[vimeo 11154217]


“Where Do We Go From Here” is not only deeply resonant almost 50 years after its original delivery, but also serves as a poignant reminder that King’s dream has yet to be fully realized. The ghettos and slums that King railed against still stand, and in many cities across the country, informal racial segregation still occurs, both in residential neighborhoods and schools. Institutional racism is still present within our society, with systems of power like the legal system and the educational system working against the interests of the people. The current economic recession has also made plain how deeply class and racial inequalities are intwined together, as we can see in the Center for American Progress’s latest “by-the-numbers” report, which shows that young people and people of color are among the hardest hit.

Quite clearly, there is more work to be done, and yet we have to remember that so many dreams once deemed impossible have come to pass: the ending of slavery, the passage of the Civil Rights Act, the election of a black president, and countless other victories that have occurred. Rather than feel daunted by the work that is before us, I take heart in King’s words:

Let us realize that the arc of the moral universe is long, but it bends toward justice.

I take heart knowing that there are countless people across the country who are working towards justice in their communities. We cannot underestimate how even the smallest actions can bring change, how we can use our voices — and our words — to stem the tide of inequality and injustice.

I encourage everyone to check out Colorlines’s post, “How to Become a Racial Justice Hero, on MLK Day and All Year Long,” because it contains ways that we can all carry on King’s legacy of social engagement. We can all become “Racial Transformers.” All we need, according to Terry Keleher, is “an open mind, open heart, open arms, and often, an open mouth.”

I leave you all with one of my favorite Civil Rights-era songs, Sam Cooke’s “A Change is Gonna Come.” A change can, will, and must come, and we are the ones who are going to create it.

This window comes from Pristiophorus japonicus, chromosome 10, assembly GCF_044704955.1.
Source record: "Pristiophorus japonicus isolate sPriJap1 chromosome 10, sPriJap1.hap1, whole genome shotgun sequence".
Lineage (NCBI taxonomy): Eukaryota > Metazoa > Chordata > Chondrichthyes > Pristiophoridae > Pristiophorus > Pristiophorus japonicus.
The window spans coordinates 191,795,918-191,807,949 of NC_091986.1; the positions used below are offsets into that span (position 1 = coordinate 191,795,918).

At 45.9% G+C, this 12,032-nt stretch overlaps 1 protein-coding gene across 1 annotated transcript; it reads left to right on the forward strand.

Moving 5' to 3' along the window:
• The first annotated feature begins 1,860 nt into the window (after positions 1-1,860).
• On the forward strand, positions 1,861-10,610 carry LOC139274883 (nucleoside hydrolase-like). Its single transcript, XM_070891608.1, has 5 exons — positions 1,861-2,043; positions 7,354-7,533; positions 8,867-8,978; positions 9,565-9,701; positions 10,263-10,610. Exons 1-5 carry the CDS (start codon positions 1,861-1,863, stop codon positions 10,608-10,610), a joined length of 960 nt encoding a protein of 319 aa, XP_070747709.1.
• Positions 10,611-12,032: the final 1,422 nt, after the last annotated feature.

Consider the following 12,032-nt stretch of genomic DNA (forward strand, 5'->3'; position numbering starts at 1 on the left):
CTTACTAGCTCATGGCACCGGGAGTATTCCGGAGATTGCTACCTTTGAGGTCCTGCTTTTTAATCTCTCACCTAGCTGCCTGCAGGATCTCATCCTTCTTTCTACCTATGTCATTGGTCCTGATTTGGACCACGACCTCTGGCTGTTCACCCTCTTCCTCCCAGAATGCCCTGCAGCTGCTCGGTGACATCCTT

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ROW80: Some Progress, And A Shiny New Opportunity

It’s Sunday, which means it’s time for another ROW80 update. This week was a little hit and miss for me; I had a lot of grand ambitions, but only a few of them ended up happening. I’m in the midst of a two week break from my work in the archives, so I don’t have all that many excuses for my lack of productivity… So let’s just blame it all on my cat, shall we? He’s been planting himself right in front of me every time I have the urge to work.

kitty-face How can anyone say no to this face?

Before I get to my check-in, I just want to point your attention to a very exciting, very shiny new opportunity hovering on the horizon: the awesome anthology of writers’ success stories that I am planning with my friend and partner-in-crime, Chad Carver. I posted our call for submissions on Friday, but if you missed it, here’s a description of what we are looking for:

We want to hear real success stories from writers who didn’t give up.

It’s tough to be a writer.  Most people quit.  But some people do not, or cannot, and those people change the world, whether for many people, or simply for themselves.

Whether you’ve published, are still chipping away at your magnum opus, have written the book that freed you from a demon, or have simply scratched the itch that all writers know, we would love to hear your stories of strength, hope and success in a world that is so often painted as hopeless, and foolish – the writer’s world.

I’ve created a new page with all of the submission details, so swing by there (or check out Friday’s post) for more information. It would be absolutely wonderful to be able to include essays from my fellow ROWers–y’all have done some amazing things in the time that I’ve been involved with this community, and I know you all have great stories to share.

Now then, onto the week in review: